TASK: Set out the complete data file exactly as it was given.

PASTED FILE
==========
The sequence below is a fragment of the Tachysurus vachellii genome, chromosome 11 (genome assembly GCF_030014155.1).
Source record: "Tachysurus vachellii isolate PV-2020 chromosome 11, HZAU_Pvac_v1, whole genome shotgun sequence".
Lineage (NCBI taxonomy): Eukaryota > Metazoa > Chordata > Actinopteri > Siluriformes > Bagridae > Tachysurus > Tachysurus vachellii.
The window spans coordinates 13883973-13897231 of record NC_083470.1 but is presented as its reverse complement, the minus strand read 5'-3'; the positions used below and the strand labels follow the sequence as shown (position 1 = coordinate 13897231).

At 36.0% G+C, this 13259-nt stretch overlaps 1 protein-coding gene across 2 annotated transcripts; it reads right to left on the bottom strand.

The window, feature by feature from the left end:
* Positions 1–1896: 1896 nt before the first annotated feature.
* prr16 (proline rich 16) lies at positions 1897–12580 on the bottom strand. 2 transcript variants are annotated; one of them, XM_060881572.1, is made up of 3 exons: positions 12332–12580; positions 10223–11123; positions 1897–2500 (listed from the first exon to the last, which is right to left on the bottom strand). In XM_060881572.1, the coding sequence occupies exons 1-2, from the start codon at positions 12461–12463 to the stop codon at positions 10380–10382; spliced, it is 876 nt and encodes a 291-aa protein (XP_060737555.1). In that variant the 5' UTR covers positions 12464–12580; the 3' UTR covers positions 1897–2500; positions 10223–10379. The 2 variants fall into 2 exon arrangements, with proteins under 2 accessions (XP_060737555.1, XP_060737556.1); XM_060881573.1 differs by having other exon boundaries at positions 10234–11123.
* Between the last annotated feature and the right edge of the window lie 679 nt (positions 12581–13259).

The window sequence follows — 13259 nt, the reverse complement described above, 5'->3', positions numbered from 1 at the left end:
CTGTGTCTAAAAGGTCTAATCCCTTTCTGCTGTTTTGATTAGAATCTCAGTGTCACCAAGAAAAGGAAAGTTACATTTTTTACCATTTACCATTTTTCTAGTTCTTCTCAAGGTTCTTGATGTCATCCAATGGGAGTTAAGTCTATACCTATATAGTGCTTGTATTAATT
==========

The sequence below is a fragment of the Tachysurus vachellii genome, chromosome 11 (genome assembly GCF_030014155.1).
Source record: "Tachysurus vachellii isolate PV-2020 chromosome 11, HZAU_Pvac_v1, whole genome shotgun sequence".
Lineage (NCBI taxonomy): Eukaryota > Metazoa > Chordata > Actinopteri > Siluriformes > Bagridae > Tachysurus > Tachysurus vachellii.
The window spans coordinates 13883973-13897231 of record NC_083470.1 but is presented as its reverse complement, the minus strand read 5'-3'; the positions used below and the strand labels follow the sequence as shown (position 1 = coordinate 13897231).

At 36.0% G+C, this 13259-nt stretch overlaps 1 protein-coding gene across 2 annotated transcripts; it reads right to left on the bottom strand.

The window, feature by feature from the left end:
* Positions 1–1896: 1896 nt before the first annotated feature.
* prr16 (proline rich 16) lies at positions 1897–12580 on the bottom strand. 2 transcript variants are annotated; one of them, XM_060881572.1, is made up of 3 exons: positions 12332–12580; positions 10223–11123; positions 1897–2500 (listed from the first exon to the last, which is right to left on the bottom strand). In XM_060881572.1, the coding sequence occupies exons 1-2, from the start codon at positions 12461–12463 to the stop codon at positions 10380–10382; spliced, it is 876 nt and encodes a 291-aa protein (XP_060737555.1). In that variant the 5' UTR covers positions 12464–12580; the 3' UTR covers positions 1897–2500; positions 10223–10379. The 2 variants fall into 2 exon arrangements, with proteins under 2 accessions (XP_060737555.1, XP_060737556.1); XM_060881573.1 differs by having other exon boundaries at positions 10234–11123.
* Between the last annotated feature and the right edge of the window lie 679 nt (positions 12581–13259).

The window sequence follows — 13259 nt, the reverse complement described above, 5'->3', positions numbered from 1 at the left end:
CTGTGTCTAAAAGGTCTAATCCCTTTCTGCTGTTTTGATTAGAATCTCAGTGTCACCAAGAAAAGGAAAGTTACATTTTTTACCATTTACCATTTTTCTAGTTCTTCTCAAGGTTCTTGATGTCATCCAATGGGAGTTAAGTCTATACCTATATAGTGCTTGTATTAATT